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Those of Skyler, 10, and Zachery, 12, are falling apart. Their sister, Jordan, 14, wears the varsity coach’s shoes when she plays on her school’s volleyball team. Less visible is hunger. The children and their parents, Tonya and Ed McKee, of Dowagiac, Michigan, sometimes went without food this summer when Ed’s unemployment insurance ran out and the family was not yet receiving food stamps. Skyler said he gave the birthday money he got at church to his mom for groceries “and I told her she didn’t have to pay me back.” Skyler confided that sometimes his stomach has growled. “It’s hard not easy like it was before where we had money and could do stuff. Now we don’t’ go anywhere… Sometimes we don’t have food and we just don’t eat.
Cass County, in southwestern Michigan where Dowagiac is located, is a pretty area of lakes and farmland. Ed McKee comes from a farming family and grew up working after school on his grandfather’s farm. His father farmed, too, and then got work at the Cass County Road Commission. Ed’s grandfather sold the farm in the 1980s, a decade when many family farms disappeared. “It was either get bigger or sell and he couldn’t afford to buy more land so he sold,” Ed said.
Ed was working as a breeding manager at a large hog farm when he was laid off on July 3, 2009. He remembers the date. He said that “to save money,” the company replaced him and several other employees with new workers earning a lower wage. Ed had made $13 an hour and often worked 60 hours a week so he made decent money. Before that, he worked at a smaller hog farm that went out of business because it wasn’t large enough to compete. Tonya baked cakes in their home to supplement their income. She said she hadn’t worked at a job since Zachery was born. He’s a special needs child who didn’t speak until a few years ago; his developmental level is that of a six year old, she said.
This time, Ed was not able to quickly get another job. “There are other farms around here but they just aren’t hiring,” he said. “If they are, you better be the first to know. There’s a lot of people waiting in line to get that job.” Factory work? “They closed most of them around here. There’s a tool and die plant that makes parts for Ford and Chevy that closed and just opened back up but you have to be on their call list to get hired “It’s frustrating to walk into a place and they say they’re not hiring or they say they are hiring and you put in an application and never hear from them.”
This summer, everything got worse. Ed’s unemployment insurance ended in May, and there was a month and a half gap before the McKees began receiving food stamps. Their only income was the monthly Social Security disability check for Zachery, which they used to make their house payments.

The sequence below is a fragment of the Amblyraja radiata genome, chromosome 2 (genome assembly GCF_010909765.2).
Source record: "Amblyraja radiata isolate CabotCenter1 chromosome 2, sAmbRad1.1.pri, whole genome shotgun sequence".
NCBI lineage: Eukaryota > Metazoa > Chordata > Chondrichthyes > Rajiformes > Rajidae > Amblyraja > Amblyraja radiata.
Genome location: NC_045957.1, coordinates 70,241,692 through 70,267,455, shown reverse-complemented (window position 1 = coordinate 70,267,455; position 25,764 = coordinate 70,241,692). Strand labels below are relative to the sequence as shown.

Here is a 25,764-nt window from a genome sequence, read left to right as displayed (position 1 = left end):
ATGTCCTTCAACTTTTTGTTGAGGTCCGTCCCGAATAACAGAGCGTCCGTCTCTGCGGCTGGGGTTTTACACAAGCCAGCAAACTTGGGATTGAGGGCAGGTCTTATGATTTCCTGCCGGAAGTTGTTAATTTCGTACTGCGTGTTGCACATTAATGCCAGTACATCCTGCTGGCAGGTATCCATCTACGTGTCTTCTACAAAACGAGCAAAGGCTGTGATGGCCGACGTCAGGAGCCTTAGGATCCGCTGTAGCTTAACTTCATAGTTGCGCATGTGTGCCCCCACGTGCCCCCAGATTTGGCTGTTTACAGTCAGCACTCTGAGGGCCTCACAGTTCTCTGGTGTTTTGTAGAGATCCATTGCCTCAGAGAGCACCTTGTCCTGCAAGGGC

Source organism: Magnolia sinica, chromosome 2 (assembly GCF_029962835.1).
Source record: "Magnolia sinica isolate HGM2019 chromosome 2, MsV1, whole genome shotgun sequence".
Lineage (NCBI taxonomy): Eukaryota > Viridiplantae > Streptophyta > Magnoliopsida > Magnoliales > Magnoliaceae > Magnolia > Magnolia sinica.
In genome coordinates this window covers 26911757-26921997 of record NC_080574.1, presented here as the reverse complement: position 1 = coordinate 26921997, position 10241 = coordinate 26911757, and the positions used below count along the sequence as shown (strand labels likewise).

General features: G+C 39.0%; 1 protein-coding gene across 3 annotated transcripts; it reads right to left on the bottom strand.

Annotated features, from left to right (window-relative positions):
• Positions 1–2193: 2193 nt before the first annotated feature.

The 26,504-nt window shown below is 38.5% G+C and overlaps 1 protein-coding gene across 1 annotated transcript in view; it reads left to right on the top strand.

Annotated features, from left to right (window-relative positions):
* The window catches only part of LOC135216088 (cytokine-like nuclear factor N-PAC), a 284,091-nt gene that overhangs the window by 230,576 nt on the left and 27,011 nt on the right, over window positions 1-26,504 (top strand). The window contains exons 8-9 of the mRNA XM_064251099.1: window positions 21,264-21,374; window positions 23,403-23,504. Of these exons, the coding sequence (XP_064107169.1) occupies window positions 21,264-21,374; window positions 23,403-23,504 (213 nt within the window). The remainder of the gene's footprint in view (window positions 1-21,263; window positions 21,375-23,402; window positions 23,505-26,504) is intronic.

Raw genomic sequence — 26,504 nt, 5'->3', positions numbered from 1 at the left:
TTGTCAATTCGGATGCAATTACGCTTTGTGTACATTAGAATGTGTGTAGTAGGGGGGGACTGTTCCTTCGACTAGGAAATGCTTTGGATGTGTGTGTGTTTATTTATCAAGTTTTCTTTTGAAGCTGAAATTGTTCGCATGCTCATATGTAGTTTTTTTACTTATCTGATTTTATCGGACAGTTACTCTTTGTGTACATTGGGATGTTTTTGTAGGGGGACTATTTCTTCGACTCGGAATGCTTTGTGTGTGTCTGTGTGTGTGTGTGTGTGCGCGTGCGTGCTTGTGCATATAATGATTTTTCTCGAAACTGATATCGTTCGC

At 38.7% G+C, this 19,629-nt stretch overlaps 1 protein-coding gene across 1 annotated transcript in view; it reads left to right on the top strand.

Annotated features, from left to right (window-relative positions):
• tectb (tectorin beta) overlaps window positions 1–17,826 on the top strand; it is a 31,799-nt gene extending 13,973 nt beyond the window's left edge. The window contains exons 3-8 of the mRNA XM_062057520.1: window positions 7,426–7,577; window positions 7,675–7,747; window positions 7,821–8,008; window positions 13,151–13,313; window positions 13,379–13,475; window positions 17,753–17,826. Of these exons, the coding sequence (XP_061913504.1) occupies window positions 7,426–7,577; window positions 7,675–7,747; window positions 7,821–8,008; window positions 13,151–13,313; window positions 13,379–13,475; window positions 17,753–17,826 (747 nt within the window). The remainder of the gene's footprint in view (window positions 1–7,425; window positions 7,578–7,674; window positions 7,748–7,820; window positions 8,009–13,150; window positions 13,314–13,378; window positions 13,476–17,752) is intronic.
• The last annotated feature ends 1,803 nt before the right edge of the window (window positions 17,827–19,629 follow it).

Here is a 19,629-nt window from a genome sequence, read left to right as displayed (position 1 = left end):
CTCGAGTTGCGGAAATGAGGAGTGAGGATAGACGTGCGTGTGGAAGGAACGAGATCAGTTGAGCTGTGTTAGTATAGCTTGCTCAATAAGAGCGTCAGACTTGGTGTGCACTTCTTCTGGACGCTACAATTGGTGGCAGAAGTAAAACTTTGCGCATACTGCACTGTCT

“Ed and I went hungry some nights so we could feed the kids,” Tonya said. “A lady here in town has brought us food several times and went shopping for us several times. And our parents helped when they could. Otherwise, we didn’t know where the next meal would come from. One of my friends brought over some cereal and milk one day and the boys said, ‘Wow! We get cereal!’” A further problem: When Ed and Tonya qualified for Medicaid, she went to a doctor and found out that her fainting spells were epileptic seizures and that she also has some kind of autoimmune condition. And another one: School budget cuts mean that Zachery isn’t getting the special education help his parents think he needs.
Tonya’s father, Harry Rasmussen, knocked on the door as Tonya and Ed was talking. He came to help with the $66.11 utility payment due that day or the power and water were to be shut off the next morning. Rasmussen said that he and his wife don’t have much extra money right now. They have jobs at the place he’s worked for 15 years—a factory in nearby Edwardsburg that makes tubs and shower pans for RVs—but they earn $7 an hour less between them. “The company was losing money, and it was either we all had to take a cut or have no job,” he said.
Rasmussen said his grandchildren don’t seem as happy as they used to be. “All they’re doing is fighting to hold it together,” he said. Jordan said she didn’t have part of the outfit she needs for cheerleading and doesn’t invite her friends home anymore.
After a summer of one crisis after another, the McKees were looking forward to the fall. The children will get free breakfast and lunch in school. And Ed has a job. He was one of 1,500 people who applied for 300 jobs at the new Four Winds Casino Resort built by the Potawatomi Indians in a neighboring county. “It’s just part-time,” he said—16 hours a week at $10 an hour for sweeping, dusting and wiping down the slot machines. “The gas will eat up most of that but it’s the only job offer I’ve had in two years,” he said. “I certainly couldn’t turn it down.” Meanwhile, his job search continues.